Although this night had an international echo, it was on the front page of the New York Times on October 18, 19, 20 and 22. Despite censorship, metropolitan newspapers criticized this bloody repression days later, the night of October 17, 1961, passed over in silence for a few decades. After the events, Maurice Papon said in a statement that the police had dispersed groups demonstrating under the constraint of the FLN and that shots had been fired at the police who had responded in action. They deplored two deaths on the police side, and a large part of the demonstrators would be sent back to Algeria. This official version of events is one of the only sources for the French press that begins to doubt the report of the Prime Minister and the Prefect of Police. Newspapers such as L’Humanité, Libération and even Le Figaro refute these official versions. This lack of information pushes the French press to come to the slums of the Paris suburbs, and they will see signs of repression similar to December 1960. Despite the various publications, those right- wing newspapers spitting out the information of Papon’s communiqué will create the version to which most French people will adhere. Moreover, on February 8 1962, a peaceful demonstration by Algerians was held against the OAS, an extreme right-wing terrorist organization campaigning for French Algeria. There will be eight dead on the protest side. The Charonne metro station affair will receive more outstanding media and political coverage and will finish obscuring the events of October.
Several texts, collections and books denounced this colonial massacre during the next three decades. Still, it was only in 1991, with the publication of La Bataille de Paris, Jean-Luc Einaudi gave visibility to this case. 5 years later, the trial of Maurice Papon was held, and the alleged facts mainly concerned his collaboration with the Vichy government during the WWII, but the author is invited to testify about the events of October 1961. He wrote for Le Monde “In October 1961, there was a massacre in Paris perpetrated by police acting under the orders of Maurice Papon”. He was sued for defamation by the principal concerned, but the justice dropped the charges in 1999. The testimony of the author and other witnesses during the trial will push the French judge to open the national archives to 3 historians to examine them.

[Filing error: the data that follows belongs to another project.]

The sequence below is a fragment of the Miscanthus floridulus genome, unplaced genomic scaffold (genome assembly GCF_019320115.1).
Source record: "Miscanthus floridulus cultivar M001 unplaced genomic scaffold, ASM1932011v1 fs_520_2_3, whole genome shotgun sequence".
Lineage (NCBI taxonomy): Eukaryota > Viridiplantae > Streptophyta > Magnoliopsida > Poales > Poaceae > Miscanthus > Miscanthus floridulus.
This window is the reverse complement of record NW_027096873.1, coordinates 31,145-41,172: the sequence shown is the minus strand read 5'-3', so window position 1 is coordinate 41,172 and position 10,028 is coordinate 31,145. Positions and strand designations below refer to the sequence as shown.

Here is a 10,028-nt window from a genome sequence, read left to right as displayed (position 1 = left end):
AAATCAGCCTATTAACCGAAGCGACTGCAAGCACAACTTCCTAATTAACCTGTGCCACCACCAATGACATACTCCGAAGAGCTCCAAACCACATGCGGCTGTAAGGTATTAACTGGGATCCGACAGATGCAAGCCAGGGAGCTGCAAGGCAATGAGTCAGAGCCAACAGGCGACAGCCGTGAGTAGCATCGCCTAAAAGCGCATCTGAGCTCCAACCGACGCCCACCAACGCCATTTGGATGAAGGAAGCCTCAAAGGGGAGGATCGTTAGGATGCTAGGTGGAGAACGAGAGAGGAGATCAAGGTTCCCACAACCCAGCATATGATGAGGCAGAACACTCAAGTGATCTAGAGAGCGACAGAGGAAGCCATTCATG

The report of the analysis stated 48 dead. Subsequently, the massacre designation will be dismissed given the “small amount” of victims. Although the archive analysis will never deliver the exact number of deaths on October 17, the next day, the prefecture will announce only three deaths; today, some estimate between 100 and 200 drowned in the Seine.
Despite a commemorative plaque inaugurated on October 17 2001, in tribute to the victims, it was not until October 17 2012, that a President commemorated the facts. François Hollande will say, “On October 17, 1961, Algerians who were demonstrating for the right to independence were killed in a bloody repression. The Republic lucidly acknowledges these facts. Fifty-one years after this tragedy, I pay tribute to the memory of the victims.”
For this article, I used Elie Kagan’s pictures. He was a french photographer and journalist. He fought to highlight this affair.